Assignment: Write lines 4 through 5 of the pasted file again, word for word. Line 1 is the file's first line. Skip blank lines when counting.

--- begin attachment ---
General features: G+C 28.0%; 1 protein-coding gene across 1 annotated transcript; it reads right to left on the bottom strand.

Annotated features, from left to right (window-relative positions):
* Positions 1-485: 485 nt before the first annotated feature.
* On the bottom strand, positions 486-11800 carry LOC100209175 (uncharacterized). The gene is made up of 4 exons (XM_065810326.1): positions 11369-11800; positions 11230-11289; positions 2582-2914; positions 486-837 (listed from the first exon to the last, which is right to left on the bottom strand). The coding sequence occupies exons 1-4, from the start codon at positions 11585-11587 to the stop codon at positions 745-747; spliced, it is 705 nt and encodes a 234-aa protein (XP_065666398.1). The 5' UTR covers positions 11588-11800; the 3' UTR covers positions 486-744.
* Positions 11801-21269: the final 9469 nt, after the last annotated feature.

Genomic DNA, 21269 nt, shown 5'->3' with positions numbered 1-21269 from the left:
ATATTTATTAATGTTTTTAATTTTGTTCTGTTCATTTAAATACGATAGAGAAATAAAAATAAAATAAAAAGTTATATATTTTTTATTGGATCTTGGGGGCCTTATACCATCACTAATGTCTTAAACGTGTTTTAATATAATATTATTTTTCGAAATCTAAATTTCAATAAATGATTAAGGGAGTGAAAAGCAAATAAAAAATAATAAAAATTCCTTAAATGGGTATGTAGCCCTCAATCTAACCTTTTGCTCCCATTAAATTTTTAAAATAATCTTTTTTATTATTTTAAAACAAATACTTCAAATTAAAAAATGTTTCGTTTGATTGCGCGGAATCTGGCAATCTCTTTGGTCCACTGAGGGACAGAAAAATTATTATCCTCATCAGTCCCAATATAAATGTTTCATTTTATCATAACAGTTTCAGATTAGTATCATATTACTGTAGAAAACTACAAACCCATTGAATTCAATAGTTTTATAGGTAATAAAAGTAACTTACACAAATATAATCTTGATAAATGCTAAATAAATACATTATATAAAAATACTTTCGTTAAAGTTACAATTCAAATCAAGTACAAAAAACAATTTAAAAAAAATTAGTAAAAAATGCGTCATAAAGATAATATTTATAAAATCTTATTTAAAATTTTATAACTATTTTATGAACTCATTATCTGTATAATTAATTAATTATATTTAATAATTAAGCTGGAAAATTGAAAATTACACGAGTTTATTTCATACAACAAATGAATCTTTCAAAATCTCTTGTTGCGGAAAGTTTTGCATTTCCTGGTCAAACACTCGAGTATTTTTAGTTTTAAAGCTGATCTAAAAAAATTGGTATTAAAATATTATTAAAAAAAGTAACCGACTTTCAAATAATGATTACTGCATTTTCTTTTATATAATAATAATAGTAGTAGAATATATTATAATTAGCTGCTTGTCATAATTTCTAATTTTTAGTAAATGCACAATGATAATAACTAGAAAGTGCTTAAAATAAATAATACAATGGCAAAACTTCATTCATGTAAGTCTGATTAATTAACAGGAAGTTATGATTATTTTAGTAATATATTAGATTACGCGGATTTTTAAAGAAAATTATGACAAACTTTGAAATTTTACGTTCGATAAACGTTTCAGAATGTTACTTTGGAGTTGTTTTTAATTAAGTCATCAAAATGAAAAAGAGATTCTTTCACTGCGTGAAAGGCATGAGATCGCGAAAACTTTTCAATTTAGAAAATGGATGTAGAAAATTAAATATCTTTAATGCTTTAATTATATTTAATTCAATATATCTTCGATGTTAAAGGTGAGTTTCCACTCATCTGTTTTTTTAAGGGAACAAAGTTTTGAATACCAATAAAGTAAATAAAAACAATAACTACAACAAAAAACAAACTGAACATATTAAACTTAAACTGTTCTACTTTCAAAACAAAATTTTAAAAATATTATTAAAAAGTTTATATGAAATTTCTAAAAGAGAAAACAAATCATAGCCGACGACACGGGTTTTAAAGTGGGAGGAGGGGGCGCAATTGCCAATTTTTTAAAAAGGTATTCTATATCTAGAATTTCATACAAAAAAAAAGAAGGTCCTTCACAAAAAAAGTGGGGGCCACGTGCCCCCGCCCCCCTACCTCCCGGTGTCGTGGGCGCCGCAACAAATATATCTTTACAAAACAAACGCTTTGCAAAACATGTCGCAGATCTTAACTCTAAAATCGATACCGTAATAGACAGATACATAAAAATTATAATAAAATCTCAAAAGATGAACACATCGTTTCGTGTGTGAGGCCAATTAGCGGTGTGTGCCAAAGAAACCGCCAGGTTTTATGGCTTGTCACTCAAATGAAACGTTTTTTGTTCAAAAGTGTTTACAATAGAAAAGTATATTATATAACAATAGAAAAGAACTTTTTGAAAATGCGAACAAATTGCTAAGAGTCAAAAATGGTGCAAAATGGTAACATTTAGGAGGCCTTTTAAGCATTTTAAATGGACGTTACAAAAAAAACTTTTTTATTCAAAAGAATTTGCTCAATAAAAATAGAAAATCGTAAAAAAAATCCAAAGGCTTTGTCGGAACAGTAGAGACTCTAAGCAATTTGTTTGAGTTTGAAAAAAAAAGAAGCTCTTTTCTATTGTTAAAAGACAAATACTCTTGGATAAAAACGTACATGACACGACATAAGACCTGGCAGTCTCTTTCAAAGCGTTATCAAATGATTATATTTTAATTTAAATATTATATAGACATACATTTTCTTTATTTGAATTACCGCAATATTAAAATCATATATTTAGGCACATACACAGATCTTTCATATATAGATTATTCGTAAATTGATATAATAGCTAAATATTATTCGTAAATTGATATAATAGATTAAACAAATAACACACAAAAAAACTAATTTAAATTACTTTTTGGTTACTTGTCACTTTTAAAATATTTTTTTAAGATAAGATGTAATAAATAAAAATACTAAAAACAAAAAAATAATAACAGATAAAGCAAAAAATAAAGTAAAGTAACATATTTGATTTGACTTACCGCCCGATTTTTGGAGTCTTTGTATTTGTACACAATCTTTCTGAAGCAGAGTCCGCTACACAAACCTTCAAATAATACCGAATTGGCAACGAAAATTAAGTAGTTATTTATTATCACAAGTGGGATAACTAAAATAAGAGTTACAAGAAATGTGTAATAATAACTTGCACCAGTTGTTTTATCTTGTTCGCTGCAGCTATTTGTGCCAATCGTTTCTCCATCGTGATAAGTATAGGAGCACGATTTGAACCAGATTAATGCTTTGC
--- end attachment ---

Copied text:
* On the bottom strand, positions 486-11800 carry LOC100209175 (uncharacterized). The gene is made up of 4 exons (XM_065810326.1): positions 11369-11800; positions 11230-11289; positions 2582-2914; positions 486-837 (listed from the first exon to the last, which is right to left on the bottom strand). The coding sequence occupies exons 1-4, from the start codon at positions 11585-11587 to the stop codon at positions 745-747; spliced, it is 705 nt and encodes a 234-aa protein (XP_065666398.1). The 5' UTR covers positions 11588-11800; the 3' UTR covers positions 486-744.
* Positions 11801-21269: the final 9469 nt, after the last annotated feature.